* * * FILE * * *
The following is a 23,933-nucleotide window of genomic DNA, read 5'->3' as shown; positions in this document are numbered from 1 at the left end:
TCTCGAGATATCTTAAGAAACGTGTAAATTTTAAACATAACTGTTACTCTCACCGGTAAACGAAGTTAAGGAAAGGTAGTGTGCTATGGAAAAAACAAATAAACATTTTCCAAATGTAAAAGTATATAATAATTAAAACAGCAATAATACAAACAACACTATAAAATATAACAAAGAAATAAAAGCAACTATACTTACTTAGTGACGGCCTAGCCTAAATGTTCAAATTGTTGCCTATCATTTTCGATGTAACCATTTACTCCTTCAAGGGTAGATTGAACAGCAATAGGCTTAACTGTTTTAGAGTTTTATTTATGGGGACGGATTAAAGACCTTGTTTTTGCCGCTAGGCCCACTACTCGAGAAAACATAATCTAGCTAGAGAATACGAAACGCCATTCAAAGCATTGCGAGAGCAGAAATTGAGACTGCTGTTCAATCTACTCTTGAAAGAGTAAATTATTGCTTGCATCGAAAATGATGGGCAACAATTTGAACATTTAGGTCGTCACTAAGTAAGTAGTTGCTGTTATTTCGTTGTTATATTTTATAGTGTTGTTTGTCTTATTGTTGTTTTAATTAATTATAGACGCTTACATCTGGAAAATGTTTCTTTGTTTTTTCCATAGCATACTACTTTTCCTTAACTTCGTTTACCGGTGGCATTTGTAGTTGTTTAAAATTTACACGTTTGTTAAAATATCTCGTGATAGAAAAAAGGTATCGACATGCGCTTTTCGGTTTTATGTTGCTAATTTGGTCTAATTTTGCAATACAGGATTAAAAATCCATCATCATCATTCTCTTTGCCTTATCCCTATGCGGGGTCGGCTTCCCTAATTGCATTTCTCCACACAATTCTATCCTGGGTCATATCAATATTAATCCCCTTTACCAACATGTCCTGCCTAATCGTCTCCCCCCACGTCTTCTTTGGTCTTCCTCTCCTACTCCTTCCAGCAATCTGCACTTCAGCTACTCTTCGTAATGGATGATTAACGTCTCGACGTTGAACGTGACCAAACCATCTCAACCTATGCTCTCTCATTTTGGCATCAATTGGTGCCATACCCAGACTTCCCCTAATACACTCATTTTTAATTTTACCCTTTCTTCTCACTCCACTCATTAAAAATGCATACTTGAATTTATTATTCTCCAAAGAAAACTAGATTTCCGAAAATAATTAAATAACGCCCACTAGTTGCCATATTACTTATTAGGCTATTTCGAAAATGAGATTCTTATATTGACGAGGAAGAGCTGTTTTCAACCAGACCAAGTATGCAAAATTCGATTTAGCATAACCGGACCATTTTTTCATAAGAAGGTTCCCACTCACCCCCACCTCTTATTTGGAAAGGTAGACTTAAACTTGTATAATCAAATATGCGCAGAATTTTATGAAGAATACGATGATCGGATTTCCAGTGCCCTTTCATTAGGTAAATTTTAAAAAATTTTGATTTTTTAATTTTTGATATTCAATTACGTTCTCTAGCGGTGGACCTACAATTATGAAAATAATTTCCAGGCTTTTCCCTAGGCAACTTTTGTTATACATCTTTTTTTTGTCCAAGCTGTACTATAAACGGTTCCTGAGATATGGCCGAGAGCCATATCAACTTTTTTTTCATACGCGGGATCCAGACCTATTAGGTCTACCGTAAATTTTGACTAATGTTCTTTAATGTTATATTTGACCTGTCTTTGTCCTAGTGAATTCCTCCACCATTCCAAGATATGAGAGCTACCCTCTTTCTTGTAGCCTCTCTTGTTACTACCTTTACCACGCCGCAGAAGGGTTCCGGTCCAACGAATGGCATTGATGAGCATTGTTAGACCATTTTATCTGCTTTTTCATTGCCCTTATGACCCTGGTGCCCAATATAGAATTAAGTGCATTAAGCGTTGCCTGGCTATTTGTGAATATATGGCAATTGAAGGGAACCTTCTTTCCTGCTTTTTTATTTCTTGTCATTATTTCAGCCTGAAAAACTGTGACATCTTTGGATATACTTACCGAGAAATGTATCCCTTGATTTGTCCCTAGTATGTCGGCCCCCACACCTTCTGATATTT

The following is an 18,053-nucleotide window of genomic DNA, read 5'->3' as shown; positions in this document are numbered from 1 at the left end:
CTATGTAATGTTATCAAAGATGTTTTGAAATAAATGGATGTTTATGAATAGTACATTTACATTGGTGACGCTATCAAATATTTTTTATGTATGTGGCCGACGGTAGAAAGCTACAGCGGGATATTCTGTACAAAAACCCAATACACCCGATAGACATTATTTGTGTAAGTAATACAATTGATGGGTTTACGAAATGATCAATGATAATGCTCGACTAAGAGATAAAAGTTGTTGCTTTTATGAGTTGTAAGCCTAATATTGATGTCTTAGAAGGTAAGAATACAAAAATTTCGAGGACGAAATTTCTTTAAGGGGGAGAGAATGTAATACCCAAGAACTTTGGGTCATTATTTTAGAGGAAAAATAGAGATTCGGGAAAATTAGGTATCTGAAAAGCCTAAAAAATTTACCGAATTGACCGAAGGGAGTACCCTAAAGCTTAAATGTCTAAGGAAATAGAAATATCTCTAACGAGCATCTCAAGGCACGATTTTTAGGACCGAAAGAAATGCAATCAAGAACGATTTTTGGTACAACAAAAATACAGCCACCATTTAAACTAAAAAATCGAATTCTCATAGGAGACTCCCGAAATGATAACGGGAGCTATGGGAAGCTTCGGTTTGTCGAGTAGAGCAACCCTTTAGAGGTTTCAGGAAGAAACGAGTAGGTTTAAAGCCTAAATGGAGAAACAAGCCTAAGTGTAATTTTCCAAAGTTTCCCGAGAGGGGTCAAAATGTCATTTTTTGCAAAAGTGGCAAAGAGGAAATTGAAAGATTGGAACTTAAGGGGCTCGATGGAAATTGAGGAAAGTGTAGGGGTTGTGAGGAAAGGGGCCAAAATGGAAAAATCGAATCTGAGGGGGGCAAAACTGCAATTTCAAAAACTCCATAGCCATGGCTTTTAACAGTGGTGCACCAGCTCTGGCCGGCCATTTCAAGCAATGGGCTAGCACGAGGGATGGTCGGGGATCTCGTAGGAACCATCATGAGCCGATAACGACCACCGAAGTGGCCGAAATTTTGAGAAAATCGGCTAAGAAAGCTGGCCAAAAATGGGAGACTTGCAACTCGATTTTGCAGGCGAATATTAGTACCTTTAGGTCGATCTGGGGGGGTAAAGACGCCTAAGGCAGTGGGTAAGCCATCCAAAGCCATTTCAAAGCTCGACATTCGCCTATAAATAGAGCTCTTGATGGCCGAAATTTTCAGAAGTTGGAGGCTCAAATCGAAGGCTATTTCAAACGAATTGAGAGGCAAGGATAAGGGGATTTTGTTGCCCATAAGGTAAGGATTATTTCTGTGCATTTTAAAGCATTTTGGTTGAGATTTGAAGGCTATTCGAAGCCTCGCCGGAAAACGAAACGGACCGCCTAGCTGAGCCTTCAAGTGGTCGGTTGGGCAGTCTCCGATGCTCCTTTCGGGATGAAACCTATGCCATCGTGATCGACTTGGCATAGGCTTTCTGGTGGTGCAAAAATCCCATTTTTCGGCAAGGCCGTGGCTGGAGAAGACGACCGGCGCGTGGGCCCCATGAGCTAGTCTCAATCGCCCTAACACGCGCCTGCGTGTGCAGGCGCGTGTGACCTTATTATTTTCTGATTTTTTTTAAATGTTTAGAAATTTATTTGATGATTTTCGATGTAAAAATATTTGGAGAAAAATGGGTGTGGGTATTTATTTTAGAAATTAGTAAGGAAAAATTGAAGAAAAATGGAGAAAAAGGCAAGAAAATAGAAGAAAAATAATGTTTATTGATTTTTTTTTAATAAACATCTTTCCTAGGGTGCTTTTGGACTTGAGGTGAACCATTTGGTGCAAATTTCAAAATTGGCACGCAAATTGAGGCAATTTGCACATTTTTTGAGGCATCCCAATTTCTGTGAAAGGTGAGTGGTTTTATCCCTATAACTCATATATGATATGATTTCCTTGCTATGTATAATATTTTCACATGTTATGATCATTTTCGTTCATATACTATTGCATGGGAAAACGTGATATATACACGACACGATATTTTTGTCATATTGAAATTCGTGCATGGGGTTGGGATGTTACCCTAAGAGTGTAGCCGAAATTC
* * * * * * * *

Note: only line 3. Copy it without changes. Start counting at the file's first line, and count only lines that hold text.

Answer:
The following is an 18,053-nucleotide window of genomic DNA, read 5'->3' as shown; positions in this document are numbered from 1 at the left end: